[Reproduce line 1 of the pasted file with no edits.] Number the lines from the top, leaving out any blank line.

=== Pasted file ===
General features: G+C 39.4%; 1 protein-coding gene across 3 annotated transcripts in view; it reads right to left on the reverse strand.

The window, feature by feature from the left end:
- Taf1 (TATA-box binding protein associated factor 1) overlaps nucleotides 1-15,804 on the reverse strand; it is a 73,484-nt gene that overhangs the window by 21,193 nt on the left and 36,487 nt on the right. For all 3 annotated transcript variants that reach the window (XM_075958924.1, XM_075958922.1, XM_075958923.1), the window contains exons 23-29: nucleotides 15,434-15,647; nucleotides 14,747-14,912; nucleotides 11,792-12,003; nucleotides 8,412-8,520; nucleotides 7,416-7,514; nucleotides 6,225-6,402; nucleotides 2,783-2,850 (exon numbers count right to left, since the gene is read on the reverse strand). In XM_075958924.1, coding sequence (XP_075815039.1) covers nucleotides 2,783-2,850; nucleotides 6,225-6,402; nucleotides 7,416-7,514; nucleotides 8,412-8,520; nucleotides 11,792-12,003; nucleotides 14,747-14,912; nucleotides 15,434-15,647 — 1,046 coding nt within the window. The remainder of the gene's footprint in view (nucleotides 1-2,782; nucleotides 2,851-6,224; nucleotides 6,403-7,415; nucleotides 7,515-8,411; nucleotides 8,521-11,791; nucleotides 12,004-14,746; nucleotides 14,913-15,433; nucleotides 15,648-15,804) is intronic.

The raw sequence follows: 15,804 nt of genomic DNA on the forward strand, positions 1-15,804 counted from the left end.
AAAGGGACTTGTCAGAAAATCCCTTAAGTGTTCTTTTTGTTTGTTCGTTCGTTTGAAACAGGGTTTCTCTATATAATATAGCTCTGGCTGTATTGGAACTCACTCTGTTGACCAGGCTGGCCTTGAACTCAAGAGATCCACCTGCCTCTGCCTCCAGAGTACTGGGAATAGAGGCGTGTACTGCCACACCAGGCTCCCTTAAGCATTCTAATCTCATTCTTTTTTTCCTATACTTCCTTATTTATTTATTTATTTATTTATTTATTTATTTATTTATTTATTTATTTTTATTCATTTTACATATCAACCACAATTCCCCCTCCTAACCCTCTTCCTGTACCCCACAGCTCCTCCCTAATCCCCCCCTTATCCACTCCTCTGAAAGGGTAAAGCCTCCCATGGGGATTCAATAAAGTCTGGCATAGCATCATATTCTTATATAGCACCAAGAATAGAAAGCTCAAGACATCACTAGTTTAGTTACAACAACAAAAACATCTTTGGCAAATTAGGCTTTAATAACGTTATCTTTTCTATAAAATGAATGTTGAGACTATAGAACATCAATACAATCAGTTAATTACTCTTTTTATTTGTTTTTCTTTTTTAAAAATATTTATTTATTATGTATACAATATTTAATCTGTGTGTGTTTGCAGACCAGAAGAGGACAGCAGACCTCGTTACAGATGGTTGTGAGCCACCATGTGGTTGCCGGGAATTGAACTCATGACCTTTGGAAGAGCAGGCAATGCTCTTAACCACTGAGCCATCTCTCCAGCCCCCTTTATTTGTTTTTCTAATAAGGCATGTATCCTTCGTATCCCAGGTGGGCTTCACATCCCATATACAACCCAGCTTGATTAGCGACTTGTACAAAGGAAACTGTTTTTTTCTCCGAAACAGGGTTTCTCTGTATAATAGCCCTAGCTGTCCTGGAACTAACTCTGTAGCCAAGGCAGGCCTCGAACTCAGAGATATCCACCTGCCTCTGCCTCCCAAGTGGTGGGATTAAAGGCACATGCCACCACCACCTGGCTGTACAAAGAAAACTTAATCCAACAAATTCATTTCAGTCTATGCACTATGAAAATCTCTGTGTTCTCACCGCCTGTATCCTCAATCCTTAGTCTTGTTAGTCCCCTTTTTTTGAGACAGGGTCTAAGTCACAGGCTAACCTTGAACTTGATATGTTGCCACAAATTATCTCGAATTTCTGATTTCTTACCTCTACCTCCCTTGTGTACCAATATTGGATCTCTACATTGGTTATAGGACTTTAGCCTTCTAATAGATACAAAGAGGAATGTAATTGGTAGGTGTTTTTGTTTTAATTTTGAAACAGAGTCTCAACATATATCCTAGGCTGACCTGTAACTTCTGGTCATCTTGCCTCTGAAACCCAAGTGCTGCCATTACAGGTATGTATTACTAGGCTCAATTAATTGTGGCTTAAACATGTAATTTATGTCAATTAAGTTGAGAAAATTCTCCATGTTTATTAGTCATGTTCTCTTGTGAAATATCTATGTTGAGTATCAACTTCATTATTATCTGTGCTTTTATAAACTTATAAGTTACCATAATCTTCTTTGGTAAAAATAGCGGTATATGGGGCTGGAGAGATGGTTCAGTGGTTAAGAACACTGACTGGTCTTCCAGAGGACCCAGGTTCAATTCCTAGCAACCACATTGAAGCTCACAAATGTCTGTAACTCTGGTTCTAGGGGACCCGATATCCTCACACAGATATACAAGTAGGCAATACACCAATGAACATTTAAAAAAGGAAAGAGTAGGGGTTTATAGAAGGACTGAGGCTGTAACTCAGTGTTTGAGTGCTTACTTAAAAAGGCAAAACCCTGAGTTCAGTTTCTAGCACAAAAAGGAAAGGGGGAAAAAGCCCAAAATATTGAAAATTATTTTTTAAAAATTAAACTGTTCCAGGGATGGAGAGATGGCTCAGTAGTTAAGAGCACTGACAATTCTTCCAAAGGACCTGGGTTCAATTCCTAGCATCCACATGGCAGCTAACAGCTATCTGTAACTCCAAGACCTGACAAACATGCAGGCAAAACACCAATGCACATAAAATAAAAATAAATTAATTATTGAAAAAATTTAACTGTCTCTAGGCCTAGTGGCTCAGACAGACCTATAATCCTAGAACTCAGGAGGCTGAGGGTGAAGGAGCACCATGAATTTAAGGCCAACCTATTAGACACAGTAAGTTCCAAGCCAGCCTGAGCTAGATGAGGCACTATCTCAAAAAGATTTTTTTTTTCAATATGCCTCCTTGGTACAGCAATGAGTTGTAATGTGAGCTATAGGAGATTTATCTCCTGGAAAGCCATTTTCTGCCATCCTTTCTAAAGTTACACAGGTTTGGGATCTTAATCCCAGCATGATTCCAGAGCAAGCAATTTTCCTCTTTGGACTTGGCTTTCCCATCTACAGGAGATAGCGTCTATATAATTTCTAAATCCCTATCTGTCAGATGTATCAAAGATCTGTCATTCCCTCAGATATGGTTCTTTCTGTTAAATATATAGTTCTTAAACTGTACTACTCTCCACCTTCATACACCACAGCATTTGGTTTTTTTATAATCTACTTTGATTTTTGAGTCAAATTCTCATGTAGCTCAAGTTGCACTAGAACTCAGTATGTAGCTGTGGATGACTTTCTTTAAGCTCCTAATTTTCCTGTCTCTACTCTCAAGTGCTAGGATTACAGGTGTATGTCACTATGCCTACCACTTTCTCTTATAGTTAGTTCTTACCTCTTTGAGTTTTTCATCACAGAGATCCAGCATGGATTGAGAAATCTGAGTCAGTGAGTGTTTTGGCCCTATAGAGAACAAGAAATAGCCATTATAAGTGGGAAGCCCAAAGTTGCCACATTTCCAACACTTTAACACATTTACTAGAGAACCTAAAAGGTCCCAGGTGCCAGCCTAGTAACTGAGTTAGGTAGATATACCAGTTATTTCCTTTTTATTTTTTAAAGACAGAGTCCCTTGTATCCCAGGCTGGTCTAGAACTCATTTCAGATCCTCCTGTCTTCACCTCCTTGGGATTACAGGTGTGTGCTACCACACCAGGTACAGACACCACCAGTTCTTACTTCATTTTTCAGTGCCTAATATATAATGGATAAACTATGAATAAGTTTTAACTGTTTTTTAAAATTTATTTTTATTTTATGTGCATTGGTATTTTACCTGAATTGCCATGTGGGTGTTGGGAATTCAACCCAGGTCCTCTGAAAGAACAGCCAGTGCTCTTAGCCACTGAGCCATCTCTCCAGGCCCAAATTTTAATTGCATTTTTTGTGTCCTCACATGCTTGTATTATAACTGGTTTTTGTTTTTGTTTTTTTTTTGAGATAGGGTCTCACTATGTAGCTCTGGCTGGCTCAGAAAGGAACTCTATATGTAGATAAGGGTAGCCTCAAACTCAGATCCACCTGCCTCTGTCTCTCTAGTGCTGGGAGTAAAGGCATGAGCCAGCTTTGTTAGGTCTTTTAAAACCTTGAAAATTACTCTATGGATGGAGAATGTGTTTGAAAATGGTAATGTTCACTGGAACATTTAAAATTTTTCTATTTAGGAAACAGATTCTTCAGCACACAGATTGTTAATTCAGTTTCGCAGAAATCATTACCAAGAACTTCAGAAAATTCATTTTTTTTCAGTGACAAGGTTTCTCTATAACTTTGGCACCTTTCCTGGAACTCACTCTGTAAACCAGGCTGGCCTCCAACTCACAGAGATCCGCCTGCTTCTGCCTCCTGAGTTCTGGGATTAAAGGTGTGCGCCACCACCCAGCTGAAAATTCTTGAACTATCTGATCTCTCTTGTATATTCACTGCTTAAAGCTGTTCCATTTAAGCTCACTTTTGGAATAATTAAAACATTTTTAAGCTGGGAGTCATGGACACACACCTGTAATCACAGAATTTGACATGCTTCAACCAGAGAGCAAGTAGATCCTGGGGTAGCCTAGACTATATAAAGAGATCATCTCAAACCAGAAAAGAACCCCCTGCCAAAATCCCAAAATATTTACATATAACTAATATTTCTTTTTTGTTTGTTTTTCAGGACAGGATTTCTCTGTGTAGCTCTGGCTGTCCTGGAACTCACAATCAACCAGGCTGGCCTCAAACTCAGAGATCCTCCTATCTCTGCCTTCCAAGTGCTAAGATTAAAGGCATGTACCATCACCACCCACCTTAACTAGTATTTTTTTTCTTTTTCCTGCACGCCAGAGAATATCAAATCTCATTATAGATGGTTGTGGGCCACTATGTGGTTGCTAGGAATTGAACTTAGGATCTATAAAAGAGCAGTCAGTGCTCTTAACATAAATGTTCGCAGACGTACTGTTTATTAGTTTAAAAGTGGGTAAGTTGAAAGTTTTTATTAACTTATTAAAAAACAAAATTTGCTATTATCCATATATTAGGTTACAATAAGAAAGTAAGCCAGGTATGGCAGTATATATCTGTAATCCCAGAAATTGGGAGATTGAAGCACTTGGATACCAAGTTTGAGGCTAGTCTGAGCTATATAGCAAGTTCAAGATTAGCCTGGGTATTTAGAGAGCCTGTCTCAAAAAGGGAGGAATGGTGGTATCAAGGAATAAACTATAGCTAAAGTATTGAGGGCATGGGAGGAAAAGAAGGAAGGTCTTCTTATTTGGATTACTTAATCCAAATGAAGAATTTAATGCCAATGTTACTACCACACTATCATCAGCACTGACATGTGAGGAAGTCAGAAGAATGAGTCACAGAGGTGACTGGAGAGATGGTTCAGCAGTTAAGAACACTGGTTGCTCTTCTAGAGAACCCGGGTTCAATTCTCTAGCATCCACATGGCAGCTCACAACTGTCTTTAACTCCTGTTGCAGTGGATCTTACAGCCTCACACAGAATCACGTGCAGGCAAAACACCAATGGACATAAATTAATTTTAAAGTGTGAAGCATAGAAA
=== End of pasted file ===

General features: G+C 39.4%; 1 protein-coding gene across 3 annotated transcripts in view; it reads right to left on the reverse strand.